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In Biology, Bigger Is Better
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Credit: sxc.hu

One might think organisms that aren't too small, nor too big, but are just the right size for the environment to which they've adapted might have the best chance of survival. Not so. In evolution, "just right" means squat. Bigger is almost always better.

That conclusion follows from a new meta-study a study of the results of other studies by researchers at the National Evolutionary Synthesis Center in Durham, NC. Biologists Joel Kingsolver and Sarah Diamond analyzed papers about natural selection in 100 different plant and animal species. They found that larger specimen size and earlier blooming, breeding , or hatching (as the case may be) confer significant survival and reproductive advantages. "It's a very widespread pattern," Kingsolver said in a press release.

The researchers explained that their finding starkly contradicts what seems intuitively correct namely, stabilizing selection, also known as the 'Goldilocks' model of evolution . This predicts that mid-sized specimens would be the best survivors, because they're likely to be the best adapted to their particular circumstances. Human babies, for example, are healthiest when they're mid-sized, rather than overly large or small.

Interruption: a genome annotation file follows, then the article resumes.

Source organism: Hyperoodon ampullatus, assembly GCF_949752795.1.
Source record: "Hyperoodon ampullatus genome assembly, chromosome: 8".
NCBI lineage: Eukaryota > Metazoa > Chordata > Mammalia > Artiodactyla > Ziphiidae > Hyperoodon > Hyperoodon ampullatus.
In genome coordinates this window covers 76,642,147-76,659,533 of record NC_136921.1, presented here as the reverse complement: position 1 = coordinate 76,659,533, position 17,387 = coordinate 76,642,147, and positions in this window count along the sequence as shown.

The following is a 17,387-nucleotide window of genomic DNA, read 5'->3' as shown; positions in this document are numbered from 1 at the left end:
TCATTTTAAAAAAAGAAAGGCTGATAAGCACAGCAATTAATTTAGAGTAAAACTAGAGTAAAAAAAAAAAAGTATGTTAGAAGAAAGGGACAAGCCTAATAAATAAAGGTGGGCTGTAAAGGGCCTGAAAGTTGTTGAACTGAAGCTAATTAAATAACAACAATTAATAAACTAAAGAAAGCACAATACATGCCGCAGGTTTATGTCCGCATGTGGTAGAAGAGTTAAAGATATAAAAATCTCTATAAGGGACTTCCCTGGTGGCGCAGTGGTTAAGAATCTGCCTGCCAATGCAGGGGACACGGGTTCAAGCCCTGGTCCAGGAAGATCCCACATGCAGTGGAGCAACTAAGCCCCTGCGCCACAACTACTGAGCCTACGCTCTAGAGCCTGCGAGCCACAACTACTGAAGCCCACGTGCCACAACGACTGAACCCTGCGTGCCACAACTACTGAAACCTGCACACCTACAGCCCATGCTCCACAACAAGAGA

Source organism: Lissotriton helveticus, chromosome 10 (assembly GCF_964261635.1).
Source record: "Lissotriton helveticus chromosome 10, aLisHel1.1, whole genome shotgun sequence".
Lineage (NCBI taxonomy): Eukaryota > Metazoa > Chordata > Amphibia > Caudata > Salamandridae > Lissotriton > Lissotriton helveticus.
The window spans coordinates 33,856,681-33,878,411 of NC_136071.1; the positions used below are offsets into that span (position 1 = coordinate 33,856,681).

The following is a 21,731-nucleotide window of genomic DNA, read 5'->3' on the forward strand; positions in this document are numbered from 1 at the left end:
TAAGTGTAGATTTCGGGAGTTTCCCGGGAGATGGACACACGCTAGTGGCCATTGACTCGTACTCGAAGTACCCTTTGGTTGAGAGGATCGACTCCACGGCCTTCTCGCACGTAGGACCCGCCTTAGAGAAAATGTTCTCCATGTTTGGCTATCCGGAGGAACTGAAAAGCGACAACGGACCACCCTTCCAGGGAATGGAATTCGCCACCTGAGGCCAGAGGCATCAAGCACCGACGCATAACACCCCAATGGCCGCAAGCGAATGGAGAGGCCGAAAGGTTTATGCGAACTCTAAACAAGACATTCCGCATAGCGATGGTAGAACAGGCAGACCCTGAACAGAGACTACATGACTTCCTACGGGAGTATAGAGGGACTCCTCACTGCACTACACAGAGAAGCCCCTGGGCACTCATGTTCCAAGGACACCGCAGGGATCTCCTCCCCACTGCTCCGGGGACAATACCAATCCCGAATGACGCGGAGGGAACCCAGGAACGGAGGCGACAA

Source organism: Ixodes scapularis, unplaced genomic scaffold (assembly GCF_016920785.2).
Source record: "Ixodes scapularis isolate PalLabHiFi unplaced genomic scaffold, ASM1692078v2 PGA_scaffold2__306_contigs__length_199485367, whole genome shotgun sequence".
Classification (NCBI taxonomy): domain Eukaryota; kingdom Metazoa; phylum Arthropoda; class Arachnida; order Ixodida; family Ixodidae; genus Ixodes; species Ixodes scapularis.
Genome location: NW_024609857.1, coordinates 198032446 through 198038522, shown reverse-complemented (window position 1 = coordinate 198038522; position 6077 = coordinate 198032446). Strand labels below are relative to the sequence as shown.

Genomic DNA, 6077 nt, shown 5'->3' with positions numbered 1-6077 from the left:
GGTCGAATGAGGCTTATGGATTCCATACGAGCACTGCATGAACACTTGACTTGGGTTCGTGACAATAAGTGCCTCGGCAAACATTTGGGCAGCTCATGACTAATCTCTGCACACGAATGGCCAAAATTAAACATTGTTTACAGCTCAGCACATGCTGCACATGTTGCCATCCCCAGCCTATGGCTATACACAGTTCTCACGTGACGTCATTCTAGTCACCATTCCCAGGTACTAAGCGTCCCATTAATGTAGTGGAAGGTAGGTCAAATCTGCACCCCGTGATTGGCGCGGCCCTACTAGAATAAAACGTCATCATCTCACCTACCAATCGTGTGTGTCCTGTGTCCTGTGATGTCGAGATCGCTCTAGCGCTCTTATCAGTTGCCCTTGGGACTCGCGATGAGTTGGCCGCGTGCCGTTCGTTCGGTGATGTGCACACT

But such cases are the exception rather than the rule in evolution. "Rarely is it the case that the individuals that survive and reproduce the best are the ones in the middle," Kingsolver said.

The researchers believe there might be different reasons for this fact in different circumstances, and they've explained their hypotheses in the March issue of American Naturalist. Sometimes, size and flashiness might help a specimen reproduce, even though it puts it in greater environmental danger. For other species, their environment may be too changeable to produce a "just right" size in the first place. And in other cases, something called "correlated selection" may play a role, tying greater body size to other survival advantages.

But whatever the reason, the message is this: In nature, the middleman seldom makes it to the end of the horror film. And before he goes down, he doesn't get the girl either. He's always losing out to his bigger friend.

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